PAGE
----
The real shining piece of this book is the ghost and the setting. The whole world of the opera house comes alive as the ghost wrecks havoc and extracts vengeance. This is a review of Gaston Leroux’s The Phantom of the Opera (Le Fantôme de l’Opéra).
As much as I rarely buy newly published books, I make exceptions for curations of ghost stories and new printings of old, often forgotten work. This is a special Halloween review of Weird Women and Haunted Houses.
It might seem strange, and I’m sure it’s not a preference that many people share, but sometimes when I feel my worst — very anxious, very depressed, very not well — and can’t sleep, scary stories are what I turn to. There’s something about ghosts, goblins, vampires, and spooky houses in settings a hundred and fifty years old that draws me out of the racing thoughts my brain gets stuck in. This is a review of Horror Stories.
I’ve met people that swear by Camp Crystal Lake and others that don Freddy’s classic bladed gloves or put on the Ghostface mask from the Scream series. But nothing really gives me that feeling of decay, destruction, and ghostliness like stories, films, and books that have Victorian settings. This is a review of Susan Hill’s The Woman in Black.
It was my lovely spouse who actually recommended this book. She’s made quite few of Compestine’s recipes and enjoyed them almost as much as I know she enjoyed the stories. This is a review of Ying Chang Compestine’s A Banquet for Hungry Ghosts.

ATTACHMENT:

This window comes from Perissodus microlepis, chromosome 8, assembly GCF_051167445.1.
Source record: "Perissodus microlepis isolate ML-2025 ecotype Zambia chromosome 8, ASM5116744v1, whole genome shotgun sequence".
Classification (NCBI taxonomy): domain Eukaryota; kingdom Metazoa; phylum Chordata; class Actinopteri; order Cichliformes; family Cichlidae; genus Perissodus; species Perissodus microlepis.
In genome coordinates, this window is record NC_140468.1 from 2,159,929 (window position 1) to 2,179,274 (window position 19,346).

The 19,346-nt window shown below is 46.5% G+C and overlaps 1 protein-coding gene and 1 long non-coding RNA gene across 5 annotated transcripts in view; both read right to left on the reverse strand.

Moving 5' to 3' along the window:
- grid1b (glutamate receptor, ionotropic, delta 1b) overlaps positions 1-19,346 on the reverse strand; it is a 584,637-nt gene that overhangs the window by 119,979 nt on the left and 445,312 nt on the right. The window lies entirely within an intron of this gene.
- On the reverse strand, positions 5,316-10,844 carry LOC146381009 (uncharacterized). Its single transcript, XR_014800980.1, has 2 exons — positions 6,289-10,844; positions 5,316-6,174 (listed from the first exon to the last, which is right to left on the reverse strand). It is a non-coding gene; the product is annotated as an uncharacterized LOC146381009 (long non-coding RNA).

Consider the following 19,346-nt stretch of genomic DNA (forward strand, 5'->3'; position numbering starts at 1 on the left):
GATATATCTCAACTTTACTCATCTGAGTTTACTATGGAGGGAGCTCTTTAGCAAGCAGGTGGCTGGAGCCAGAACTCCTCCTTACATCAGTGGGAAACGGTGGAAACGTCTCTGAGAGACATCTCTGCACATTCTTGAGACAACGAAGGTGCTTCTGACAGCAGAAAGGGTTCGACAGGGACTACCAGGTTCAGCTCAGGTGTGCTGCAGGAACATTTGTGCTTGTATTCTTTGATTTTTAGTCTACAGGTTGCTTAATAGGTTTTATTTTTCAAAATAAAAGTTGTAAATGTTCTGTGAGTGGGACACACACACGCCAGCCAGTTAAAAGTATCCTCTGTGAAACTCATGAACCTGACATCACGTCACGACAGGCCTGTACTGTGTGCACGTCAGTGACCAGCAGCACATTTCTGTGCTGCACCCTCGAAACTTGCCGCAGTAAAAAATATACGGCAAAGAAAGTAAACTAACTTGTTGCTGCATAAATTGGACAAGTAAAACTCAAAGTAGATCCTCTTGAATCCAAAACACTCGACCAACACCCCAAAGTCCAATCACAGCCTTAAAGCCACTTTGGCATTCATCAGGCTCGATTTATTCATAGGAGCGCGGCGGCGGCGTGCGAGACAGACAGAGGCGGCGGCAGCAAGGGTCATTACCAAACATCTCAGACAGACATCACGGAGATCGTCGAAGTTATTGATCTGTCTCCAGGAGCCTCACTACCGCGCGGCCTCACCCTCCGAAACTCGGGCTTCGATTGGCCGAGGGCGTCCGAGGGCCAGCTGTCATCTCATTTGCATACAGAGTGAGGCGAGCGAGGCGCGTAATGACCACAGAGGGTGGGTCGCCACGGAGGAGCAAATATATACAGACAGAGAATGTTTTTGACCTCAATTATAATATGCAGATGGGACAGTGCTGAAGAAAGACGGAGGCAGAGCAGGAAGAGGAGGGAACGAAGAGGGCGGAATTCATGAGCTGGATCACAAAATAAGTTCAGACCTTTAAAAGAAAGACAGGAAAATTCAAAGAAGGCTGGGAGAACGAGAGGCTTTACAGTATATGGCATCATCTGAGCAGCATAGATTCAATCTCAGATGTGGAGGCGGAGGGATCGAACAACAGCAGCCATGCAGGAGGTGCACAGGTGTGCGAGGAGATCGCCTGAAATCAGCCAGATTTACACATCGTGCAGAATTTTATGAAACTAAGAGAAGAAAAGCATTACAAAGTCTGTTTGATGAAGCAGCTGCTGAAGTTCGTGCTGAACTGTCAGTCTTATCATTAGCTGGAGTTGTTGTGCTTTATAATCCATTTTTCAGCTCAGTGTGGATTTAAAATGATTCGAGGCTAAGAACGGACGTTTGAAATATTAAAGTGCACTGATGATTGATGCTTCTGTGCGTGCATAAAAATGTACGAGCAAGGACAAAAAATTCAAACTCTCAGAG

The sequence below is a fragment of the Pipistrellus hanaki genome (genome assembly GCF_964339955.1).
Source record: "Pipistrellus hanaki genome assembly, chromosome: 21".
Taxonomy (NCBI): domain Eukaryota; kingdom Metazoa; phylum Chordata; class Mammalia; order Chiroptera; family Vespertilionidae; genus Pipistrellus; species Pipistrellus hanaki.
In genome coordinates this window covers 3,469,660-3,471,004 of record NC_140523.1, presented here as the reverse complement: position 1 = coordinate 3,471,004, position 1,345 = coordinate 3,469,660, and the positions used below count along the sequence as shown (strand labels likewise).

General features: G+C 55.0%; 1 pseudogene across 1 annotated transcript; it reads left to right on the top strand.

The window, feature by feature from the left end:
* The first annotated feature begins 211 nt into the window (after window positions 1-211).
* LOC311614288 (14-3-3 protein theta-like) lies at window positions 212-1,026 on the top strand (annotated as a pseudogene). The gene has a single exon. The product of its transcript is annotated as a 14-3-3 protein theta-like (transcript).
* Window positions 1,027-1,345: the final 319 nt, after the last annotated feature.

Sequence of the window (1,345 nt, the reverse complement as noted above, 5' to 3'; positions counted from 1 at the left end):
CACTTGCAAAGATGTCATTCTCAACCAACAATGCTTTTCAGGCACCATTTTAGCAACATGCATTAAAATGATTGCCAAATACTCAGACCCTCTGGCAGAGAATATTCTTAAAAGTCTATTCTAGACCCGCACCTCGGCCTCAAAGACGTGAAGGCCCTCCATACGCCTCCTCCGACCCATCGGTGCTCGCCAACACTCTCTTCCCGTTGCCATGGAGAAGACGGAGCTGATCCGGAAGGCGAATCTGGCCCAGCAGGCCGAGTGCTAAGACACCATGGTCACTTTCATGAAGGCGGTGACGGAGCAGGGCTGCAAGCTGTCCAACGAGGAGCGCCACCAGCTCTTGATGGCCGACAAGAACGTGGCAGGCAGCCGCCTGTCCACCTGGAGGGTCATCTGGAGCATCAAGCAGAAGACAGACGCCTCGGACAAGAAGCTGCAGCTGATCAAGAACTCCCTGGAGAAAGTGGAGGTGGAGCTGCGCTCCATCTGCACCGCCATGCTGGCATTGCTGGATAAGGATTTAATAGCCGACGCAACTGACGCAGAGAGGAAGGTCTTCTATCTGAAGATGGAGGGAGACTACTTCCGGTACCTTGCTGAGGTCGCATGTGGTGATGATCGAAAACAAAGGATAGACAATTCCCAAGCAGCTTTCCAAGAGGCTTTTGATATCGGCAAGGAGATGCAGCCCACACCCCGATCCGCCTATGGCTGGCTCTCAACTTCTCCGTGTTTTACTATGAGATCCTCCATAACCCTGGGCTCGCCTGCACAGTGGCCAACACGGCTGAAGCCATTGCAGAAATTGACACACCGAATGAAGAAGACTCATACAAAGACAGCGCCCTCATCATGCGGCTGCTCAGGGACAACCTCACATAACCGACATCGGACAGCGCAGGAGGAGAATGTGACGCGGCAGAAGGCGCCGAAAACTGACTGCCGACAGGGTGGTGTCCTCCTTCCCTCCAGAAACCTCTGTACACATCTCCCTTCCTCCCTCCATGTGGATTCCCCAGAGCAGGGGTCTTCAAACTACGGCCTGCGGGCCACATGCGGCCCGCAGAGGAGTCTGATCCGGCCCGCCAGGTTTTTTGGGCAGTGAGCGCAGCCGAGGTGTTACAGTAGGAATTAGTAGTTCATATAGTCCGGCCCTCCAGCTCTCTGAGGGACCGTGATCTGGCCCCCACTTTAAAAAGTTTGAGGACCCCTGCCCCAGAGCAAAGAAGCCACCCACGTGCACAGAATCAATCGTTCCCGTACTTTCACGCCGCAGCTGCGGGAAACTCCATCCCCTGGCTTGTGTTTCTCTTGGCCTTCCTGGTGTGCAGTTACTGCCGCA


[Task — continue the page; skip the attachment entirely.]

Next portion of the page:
What do you think of when you think of Gothic mystery? A mysterious death followed by a mysterious will? Opium? Scary governesses? Some kind of murder plot? Graves? Estranged uncles? Gypsies? Creepy cousins? Murder? Gambling debts? Estates badly managed?
Did you say all of the above?
This is a review of Sheridan Le Fanu’s Uncle Silas.
I’m sure you’ve heard of the term ‘Grand Guignol’ as it is used as a description for a modern film or novel. It was actually a theatre in Paris. This is a review of Maurice Level’s Thirty Hours with a Corpse.
For a few years, starting when I was twelve or thirteen I followed the same ritual on Friday nights. Right after dinner, as dusk was falling, I’d walk to the mall across the street and enter the store, making a beeline to my favourite section — the horror movies. This is a review of Ray Russell’s The Case Against Satan.
Something to note about Ligotti: You have to expect to think. Sometimes, when I’m in the mood for a horror story, I’ll pick up a collection and know that I’m reading a good yarn that is just and only that. But Ligotti interweaves an existential dread into his stories and concepts that keep you thinking long after the story ends. This is a review of Songs of a Dead Dreamer and Grimscribe.